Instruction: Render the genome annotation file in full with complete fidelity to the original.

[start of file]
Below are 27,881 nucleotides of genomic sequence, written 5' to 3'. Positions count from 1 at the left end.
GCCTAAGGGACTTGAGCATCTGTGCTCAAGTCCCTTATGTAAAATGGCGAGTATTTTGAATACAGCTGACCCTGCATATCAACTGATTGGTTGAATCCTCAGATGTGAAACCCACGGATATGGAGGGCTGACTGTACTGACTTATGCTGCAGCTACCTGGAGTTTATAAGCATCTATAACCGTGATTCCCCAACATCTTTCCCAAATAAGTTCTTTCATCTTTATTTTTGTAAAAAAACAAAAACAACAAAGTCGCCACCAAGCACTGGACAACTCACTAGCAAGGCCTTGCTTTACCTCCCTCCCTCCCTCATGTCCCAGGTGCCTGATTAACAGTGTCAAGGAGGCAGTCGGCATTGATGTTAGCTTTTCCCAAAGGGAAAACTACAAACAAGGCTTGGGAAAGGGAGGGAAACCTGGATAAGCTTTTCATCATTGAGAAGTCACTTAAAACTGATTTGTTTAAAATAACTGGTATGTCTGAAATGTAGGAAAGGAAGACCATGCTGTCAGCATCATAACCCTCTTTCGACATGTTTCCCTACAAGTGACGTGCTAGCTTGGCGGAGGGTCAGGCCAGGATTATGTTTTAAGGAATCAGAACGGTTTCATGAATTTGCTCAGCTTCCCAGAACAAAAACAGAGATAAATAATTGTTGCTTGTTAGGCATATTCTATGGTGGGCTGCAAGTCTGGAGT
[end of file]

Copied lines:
Below are 27,881 nucleotides of genomic sequence, written 5' to 3'. Positions count from 1 at the left end.
GCCTAAGGGACTTGAGCATCTGTGCTCAAGTCCCTTATGTAAAATGGCGAGTATTTTGAATACAGCTGACCCTGCATATCAACTGATTGGTTGAATCCTCAGATGTGAAACCCACGGATATGGAGGGCTGACTGTACTGACTTATGCTGCAGCTACCTGGAGTTTATAAGCATCTATAACCGTGATTCCCCAACATCTTTCCCAAATAAGTTCTTTCATCTTTATTTTTGTAAAAAAACAAAAACAACAAAGTCGCCACCAAGCACTGGACAACTCACTAGCAAGGCCTTGCTTTACCTCCCTCCCTCCCTCATGTCCCAGGTGCCTGATTAACAGTGTCAAGGAGGCAGTCGGCATTGATGTTAGCTTTTCCCAAAGGGAAAACTACAAACAAGGCTTGGGAAAGGGAGGGAAACCTGGATAAGCTTTTCATCATTGAGAAGTCACTTAAAACTGATTTGTTTAAAATAACTGGTATGTCTGAAATGTAGGAAAGGAAGACCATGCTGTCAGCATCATAACCCTCTTTCGACATGTTTCCCTACAAGTGACGTGCTAGCTTGGCGGAGGGTCAGGCCAGGATTATGTTTTAAGGAATCAGAACGGTTTCATGAATTTGCTCAGCTTCCCAGAACAAAAACAGAGATAAATAATTGTTGCTTGTTAGGCATATTCTATGGTGGGCTGCAAGTCTGGAGT